British foreign secretary, EU foreign policy chief question Pompeo’s suggestions
Reacting to US threat of the “strongest sanctions in history” Iranian President Hassan Rouhani has said that Washington cannot make decisions for Iran and other independent countries asking straight “Who are you to decide for Iran and the world?”
The US Secretary of State Mike Pompeo, who earlier headed CIA, while delivering his first policy speech in Washington on Monday outlined a list of 12 “basic requirements” for a new treaty, including that “Iran must stop enrichment of uranium and never pre-process plutonium, as well all “unqualified access to all [nuclear] sites throughout the country”.
Pompeo said, US “will apply unprecedented financial pressure on the Iranian regime. The sting of sanctions will be painful if the regime does not change its course from the unacceptable and unproductive path it has chosen to one that rejoins the League of Nations.”
While referring to Iran’s growing influence in the region, Pompeo said Iran would have to end its interventions in regional affairs and conflicts, including in Lebanon and Yemen. “We will track down Iranian operatives and their Hezbollah proxies operating around the world and crush them” he added.
Iranian President said on Monday, “All world countries want independence in their decisions and perhaps Americans are able to advance their agenda in some places through pressure, but logic does not accept them making decisions for the world.”
He further said, “Today, we must help each other more” because the current US administration has regressed to 15 years ago and is repeating the same remarks made by former US president, George W. Bush, in 2003, he added.
Rouhani emphasized that it is “not acceptable at all” that a man who worked at an espionage service for many years is now making decisions for Iran and other countries after assuming the position of US secretary of state. “Who are you to decide for Iran and the world?” he asked.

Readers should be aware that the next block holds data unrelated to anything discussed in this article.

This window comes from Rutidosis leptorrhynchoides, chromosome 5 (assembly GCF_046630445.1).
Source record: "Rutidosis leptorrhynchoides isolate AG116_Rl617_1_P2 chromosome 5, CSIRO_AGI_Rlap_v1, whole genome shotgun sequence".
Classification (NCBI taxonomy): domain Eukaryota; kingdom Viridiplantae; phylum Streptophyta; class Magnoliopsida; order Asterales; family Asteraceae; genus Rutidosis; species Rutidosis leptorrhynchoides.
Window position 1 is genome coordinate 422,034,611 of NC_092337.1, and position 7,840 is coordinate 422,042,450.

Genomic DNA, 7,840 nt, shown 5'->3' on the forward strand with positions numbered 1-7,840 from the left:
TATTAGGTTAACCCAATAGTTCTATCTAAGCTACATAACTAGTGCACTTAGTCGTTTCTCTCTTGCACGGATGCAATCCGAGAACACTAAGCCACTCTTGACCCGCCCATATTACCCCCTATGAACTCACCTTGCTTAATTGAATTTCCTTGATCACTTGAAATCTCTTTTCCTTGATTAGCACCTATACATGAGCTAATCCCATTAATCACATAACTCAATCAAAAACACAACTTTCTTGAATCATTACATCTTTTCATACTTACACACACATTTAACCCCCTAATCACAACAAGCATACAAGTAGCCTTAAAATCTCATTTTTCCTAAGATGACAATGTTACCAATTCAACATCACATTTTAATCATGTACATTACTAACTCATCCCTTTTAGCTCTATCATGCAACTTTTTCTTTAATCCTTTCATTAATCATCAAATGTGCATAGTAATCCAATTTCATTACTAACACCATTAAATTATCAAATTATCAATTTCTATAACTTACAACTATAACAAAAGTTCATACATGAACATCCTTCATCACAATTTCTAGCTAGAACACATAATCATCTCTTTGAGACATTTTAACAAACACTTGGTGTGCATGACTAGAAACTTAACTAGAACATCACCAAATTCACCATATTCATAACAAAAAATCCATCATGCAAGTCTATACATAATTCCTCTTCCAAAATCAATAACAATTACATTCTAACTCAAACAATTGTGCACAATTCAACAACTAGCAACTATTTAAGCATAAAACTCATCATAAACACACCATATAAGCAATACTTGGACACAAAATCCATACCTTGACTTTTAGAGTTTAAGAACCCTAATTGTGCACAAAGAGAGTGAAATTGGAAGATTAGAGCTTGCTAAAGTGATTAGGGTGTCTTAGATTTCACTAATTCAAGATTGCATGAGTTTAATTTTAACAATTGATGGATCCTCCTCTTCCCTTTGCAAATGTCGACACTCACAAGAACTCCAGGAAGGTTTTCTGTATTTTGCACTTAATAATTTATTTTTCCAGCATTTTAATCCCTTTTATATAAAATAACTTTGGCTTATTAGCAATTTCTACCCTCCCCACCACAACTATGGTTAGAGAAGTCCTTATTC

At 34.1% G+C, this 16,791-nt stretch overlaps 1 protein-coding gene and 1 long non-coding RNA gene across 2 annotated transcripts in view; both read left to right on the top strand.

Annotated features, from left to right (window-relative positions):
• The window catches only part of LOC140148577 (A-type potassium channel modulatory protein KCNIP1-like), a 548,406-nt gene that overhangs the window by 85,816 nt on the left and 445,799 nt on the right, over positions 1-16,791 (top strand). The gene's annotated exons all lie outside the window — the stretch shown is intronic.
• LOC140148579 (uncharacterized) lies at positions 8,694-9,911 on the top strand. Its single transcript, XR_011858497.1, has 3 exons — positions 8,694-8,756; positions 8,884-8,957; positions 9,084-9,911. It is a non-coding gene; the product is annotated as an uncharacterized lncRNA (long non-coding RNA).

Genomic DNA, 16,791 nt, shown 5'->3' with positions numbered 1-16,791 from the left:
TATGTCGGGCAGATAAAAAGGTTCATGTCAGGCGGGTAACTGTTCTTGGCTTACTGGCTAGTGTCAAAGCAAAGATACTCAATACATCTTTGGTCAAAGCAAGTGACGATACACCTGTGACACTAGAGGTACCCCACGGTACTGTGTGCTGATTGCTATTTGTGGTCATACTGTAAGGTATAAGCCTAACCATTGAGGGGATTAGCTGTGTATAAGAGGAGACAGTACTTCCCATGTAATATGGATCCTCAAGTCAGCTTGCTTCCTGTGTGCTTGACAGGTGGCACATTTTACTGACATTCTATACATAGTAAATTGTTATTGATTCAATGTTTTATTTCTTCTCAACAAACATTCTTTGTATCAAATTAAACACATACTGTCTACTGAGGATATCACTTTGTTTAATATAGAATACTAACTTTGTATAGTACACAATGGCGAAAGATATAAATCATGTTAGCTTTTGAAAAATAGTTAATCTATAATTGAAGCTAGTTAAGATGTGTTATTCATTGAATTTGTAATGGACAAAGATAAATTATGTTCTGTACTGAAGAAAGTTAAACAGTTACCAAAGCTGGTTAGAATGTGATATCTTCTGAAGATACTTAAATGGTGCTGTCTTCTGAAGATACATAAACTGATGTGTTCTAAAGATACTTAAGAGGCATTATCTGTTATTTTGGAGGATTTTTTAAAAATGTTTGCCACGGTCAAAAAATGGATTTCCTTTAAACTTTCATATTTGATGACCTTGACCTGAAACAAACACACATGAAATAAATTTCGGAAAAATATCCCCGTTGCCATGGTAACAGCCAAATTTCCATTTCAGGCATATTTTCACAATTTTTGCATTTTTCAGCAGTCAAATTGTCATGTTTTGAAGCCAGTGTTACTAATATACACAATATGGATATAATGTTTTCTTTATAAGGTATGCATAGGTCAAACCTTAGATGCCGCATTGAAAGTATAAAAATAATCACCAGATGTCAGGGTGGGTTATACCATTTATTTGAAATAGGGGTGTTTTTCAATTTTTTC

On May 8, US President Donald Trump announced that Washington was withdrawing from Iran nuclear deal reached between Iran and the five permanent members of the UN Security Council – the US, Britain, France, Russia and China – plus Germany in 2015.
Trump had also announced that he would reinstate US nuclear sanctions and impose “the highest level” of economic bans on Iran.
However, Iran has said it would remain in the JCPOA for now, pending negotiations with the other signatories, before making a final decision on its future role in the agreement.
Iranian foreign minister Javad Zarif has recently travelled to Beijing, Moscow and Brussels for interacting with China, Russia and three major European countries including Britain, France and Germany. He has also held discussions with European Union officials wanting clear-cut guarantees about fulfilling their obligations if it remains in the accord.
Meanwhile, British foreign secretary Boris Johnson, while talking at the sidelines of G20 foreign ministers meeting in Argentine capital Buenos Aires on Monday, has questioned the practicality of the tough conditions set by the US for a new “jumbo” Iran deal after Trump administration’s withdrawal from the deal.
Johnson referred to allegations suggesting that they could not be incorporated into one single agreement. He said, “The prospect of a new jumbo Iran treaty is going to be very, very difficult.”
Johnson said, “I think if you try now to fold all those issues – the ballistic missiles, Iran’s misbehavior, Iran’s disruptive activity in the region and the nuclear question — if you try to fold all those in to a giant negotiation, a new jumbo Iran negotiation, a new treaty — that’s what seems to be envisaged — I don’t see that being very easy to achieve, in anything like a reasonable timetable.”
In a statement issued on Monday Mogherini said, “Secretary Pompeo’s speech has not demonstrated how walking away from the JCPOA (nuclear deal) has made or will make the region safer from the threat of nuclear proliferation or how it puts us in a better position to influence Iran’s conduct in areas outside the scope of JCPOA.”